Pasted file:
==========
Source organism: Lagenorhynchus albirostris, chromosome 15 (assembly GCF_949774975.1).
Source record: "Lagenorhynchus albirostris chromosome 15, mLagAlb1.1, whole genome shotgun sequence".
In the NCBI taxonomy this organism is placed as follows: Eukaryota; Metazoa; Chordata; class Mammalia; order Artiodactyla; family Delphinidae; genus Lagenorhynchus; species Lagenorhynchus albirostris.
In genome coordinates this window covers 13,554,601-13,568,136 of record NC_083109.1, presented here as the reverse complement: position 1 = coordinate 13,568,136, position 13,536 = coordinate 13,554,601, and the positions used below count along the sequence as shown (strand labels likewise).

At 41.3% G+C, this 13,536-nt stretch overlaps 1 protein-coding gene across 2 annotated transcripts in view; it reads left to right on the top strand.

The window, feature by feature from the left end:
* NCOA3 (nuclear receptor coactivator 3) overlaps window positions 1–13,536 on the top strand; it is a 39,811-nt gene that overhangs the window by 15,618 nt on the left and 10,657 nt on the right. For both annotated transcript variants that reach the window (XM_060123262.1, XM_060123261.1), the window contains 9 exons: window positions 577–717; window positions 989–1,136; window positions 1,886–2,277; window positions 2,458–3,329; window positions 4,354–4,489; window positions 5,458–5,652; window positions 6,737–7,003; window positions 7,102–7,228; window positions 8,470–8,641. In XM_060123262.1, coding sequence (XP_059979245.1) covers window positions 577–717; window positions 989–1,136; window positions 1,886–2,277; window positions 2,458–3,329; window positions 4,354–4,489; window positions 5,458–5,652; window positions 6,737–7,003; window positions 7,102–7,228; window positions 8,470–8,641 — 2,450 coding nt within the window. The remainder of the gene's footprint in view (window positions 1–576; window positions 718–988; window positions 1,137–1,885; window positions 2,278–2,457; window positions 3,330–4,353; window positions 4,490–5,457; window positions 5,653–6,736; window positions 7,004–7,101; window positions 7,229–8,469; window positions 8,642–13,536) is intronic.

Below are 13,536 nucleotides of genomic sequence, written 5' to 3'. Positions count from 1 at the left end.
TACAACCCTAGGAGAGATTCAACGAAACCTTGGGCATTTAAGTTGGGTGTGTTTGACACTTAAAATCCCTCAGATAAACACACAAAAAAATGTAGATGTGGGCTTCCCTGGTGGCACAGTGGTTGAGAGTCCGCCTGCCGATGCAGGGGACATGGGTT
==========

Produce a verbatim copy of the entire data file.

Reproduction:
Source organism: Lagenorhynchus albirostris, chromosome 15 (assembly GCF_949774975.1).
Source record: "Lagenorhynchus albirostris chromosome 15, mLagAlb1.1, whole genome shotgun sequence".
In the NCBI taxonomy this organism is placed as follows: Eukaryota; Metazoa; Chordata; class Mammalia; order Artiodactyla; family Delphinidae; genus Lagenorhynchus; species Lagenorhynchus albirostris.
In genome coordinates this window covers 13,554,601-13,568,136 of record NC_083109.1, presented here as the reverse complement: position 1 = coordinate 13,568,136, position 13,536 = coordinate 13,554,601, and the positions used below count along the sequence as shown (strand labels likewise).

At 41.3% G+C, this 13,536-nt stretch overlaps 1 protein-coding gene across 2 annotated transcripts in view; it reads left to right on the top strand.

The window, feature by feature from the left end:
* NCOA3 (nuclear receptor coactivator 3) overlaps window positions 1–13,536 on the top strand; it is a 39,811-nt gene that overhangs the window by 15,618 nt on the left and 10,657 nt on the right. For both annotated transcript variants that reach the window (XM_060123262.1, XM_060123261.1), the window contains 9 exons: window positions 577–717; window positions 989–1,136; window positions 1,886–2,277; window positions 2,458–3,329; window positions 4,354–4,489; window positions 5,458–5,652; window positions 6,737–7,003; window positions 7,102–7,228; window positions 8,470–8,641. In XM_060123262.1, coding sequence (XP_059979245.1) covers window positions 577–717; window positions 989–1,136; window positions 1,886–2,277; window positions 2,458–3,329; window positions 4,354–4,489; window positions 5,458–5,652; window positions 6,737–7,003; window positions 7,102–7,228; window positions 8,470–8,641 — 2,450 coding nt within the window. The remainder of the gene's footprint in view (window positions 1–576; window positions 718–988; window positions 1,137–1,885; window positions 2,278–2,457; window positions 3,330–4,353; window positions 4,490–5,457; window positions 5,653–6,736; window positions 7,004–7,101; window positions 7,229–8,469; window positions 8,642–13,536) is intronic.

Below are 13,536 nucleotides of genomic sequence, written 5' to 3'. Positions count from 1 at the left end.
TACAACCCTAGGAGAGATTCAACGAAACCTTGGGCATTTAAGTTGGGTGTGTTTGACACTTAAAATCCCTCAGATAAACACACAAAAAAATGTAGATGTGGGCTTCCCTGGTGGCACAGTGGTTGAGAGTCCGCCTGCCGATGCAGGGGACATGGGTT